A Conversation with Lawrence Scott
On Memory and the Archives of Caribbean History
A Conversation with Lawrence Scott
Lawrence Scott is the acclaimed author of four novels—Witchbroom (1992), Aelred’s Sin (1998), Night Calypso (2004), and Light Falling on Bamboo (2012). He has also published two story collections, Ballad For The New World (1994) and Leaving By Plane Swimming Back Underwater (2015). He is the editor of Golconda: Our Voices Our Lives (2009), an oral history of life on a sugarcane estate in Trinidad. Born into a French and German Trinidadian family on a sugar estate in southern Trinidad, in 1963 Scott left the island for England to pursue a vocation as a Benedictine monk. He found his true calling as a Caribbean writer, however, upon returning to Port of Spain as a teacher in the late 1970s. Each of his novels has been short-listed for the Commonwealth Writers’ Prize, which Aelred’s Sin won (Best Book in the Caribbean and Canada) in 1999. It was also long-listed for the Whitbread and Booker Prizes in 1999.
The following edited conversation took place between October 2016 and January 2017. This year marks the twenty-fifth anniversary of the publication of Witchbroom, with an anniversary edition forthcoming from Papillote Press in April 2017.
Scott’s oeuvre reflects his deep interest in calypso and carnival, historiography, and the form of memory, and his novels have broken important ground in Caribbean fiction for their nuanced representations of queerness and performativity. Over two decades after its publication, Witchbroom remains one of the masterworks of Caribbean literature. Scott has crafted a moving and complex allegory of the postcolonial Caribbean nation that traces the vagaries of memory, the power of the imagination, and the impossibility of Caribbean historiography. But Witchbroom’s greatest heritage perhaps lies in the art of the carnival masquerade that provides a powerful metaphor for postmodern gender, sexuality, and identity on the one hand, and for narrative possibility on the other.
NH Exile has been a formative experience for so many Caribbean writers—George Lamming, V.S. Naipaul, Samuel Selvon. You too moved to England at a fairly young age. How does exile from the Caribbean figure in your work?
LS I don’t see myself as being in exile. I am a fortunate traveller. My most recent short story collection Leaving by Plane, Swimming Back Underwater (2015) is held together by the themes of leaving and returning; at times harsh, at times embracing. I think that is what I have been doing myself since originally leaving Trinidad in 1963: living in Trinidad for longer periods, at times a number of years, but a greater number of short visits. I am very attached to London, but constantly drawn back to Trinidad, as my story “A Little Something” shows, but I have been formed just as much by London’s diversity and the light of the English countryside, as I explored in “That Touch of Blue.”
NH So much of your work is very musical. What role did music play in your early self-fashioning?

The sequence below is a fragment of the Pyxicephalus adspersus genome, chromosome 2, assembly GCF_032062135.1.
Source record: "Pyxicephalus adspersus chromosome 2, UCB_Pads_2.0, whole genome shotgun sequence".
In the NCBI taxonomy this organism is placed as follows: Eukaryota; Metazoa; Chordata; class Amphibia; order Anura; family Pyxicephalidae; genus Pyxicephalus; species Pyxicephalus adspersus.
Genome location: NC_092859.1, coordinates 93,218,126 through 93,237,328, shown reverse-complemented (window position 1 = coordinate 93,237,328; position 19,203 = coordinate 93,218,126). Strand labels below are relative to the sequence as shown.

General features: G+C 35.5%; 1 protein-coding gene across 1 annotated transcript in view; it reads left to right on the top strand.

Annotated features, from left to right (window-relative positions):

LS I was brought up in a French Creole Roman Catholic household. I went to a Benedictine Boarding school, then a Benedictine junior seminary before going to England to join a monastery there after my secondary schooling. So music was therefore always there: Gregorian chant on the one hand, and calypso on the other. The Ave Maria and Sparrow’s Jean and Dinah, mixed with Elvis, and all the pop of a 1950’s teenager. I played Carnival as a child every year—dressed up by my mother as a number of bizarre characters! I always loved pan, and waited for the calypsos each year. Then there was the Indian music in the air on the sugarcane estate. I also remember being deeply affected by an introduction I had from one of my seminarian friends to popular classical music as interpreted by Mantovani, and loved the whole notion of the symphony.
I expect a lot of that experience has infiltrated my prose and the structural composition of my novels. I had this idea of Witchbroom as a symphony—the tales as different movements introduced by the overture with its fugues or repeated themes. Contrasted with the music there are the speech-givers, Pierrot and Robberman—so, many contesting voices, and different kinds of music. The black maid, Josephine, is a speaking and singing voice. But on the other hand it is a book about writing: narrators, points of view, first-person/third-person shifting, with Lavren writing himself writing the tales, and the I-narrator and Lavren being one and the same. So it’s a book about composing both a symphonic and a literary work.
NH How did you get from the monastic calling to that of a creative writer?
LS Writing never really played a great part in my growing up. It was in the monastery that I began to write a journal and poetry, and this was accompanied by wide intensive reading from an excellent monastic library. My introduction to literature and psychology happened there: Freud, Jung, D.H. Lawrence—I was quite amazed that writing could do what The Rainbow did. I didn’t read any Caribbean literature at the time and I probably could have had access to Walcott’s early poetry, or Sam Selvon’s novels. This is probably in the early 1960s? Yes, because I left for England in January of 1963…